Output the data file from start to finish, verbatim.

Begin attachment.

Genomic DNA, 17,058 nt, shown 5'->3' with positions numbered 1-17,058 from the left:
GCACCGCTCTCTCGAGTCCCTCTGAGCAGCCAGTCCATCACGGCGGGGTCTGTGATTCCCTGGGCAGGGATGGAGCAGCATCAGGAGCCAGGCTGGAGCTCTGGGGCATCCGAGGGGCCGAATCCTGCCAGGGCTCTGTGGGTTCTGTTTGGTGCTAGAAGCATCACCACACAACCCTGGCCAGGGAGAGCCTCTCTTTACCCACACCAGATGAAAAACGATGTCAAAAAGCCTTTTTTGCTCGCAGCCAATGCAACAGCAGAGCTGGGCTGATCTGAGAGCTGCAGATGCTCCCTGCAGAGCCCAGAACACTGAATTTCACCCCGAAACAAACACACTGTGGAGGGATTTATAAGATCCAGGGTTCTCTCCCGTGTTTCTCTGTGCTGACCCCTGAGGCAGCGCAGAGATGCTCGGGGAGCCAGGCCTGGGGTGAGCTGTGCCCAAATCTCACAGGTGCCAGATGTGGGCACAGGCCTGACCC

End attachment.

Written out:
Genomic DNA, 17,058 nt, shown 5'->3' with positions numbered 1-17,058 from the left:
GCACCGCTCTCTCGAGTCCCTCTGAGCAGCCAGTCCATCACGGCGGGGTCTGTGATTCCCTGGGCAGGGATGGAGCAGCATCAGGAGCCAGGCTGGAGCTCTGGGGCATCCGAGGGGCCGAATCCTGCCAGGGCTCTGTGGGTTCTGTTTGGTGCTAGAAGCATCACCACACAACCCTGGCCAGGGAGAGCCTCTCTTTACCCACACCAGATGAAAAACGATGTCAAAAAGCCTTTTTTGCTCGCAGCCAATGCAACAGCAGAGCTGGGCTGATCTGAGAGCTGCAGATGCTCCCTGCAGAGCCCAGAACACTGAATTTCACCCCGAAACAAACACACTGTGGAGGGATTTATAAGATCCAGGGTTCTCTCCCGTGTTTCTCTGTGCTGACCCCTGAGGCAGCGCAGAGATGCTCGGGGAGCCAGGCCTGGGGTGAGCTGTGCCCAAATCTCACAGGTGCCAGATGTGGGCACAGGCCTGACCC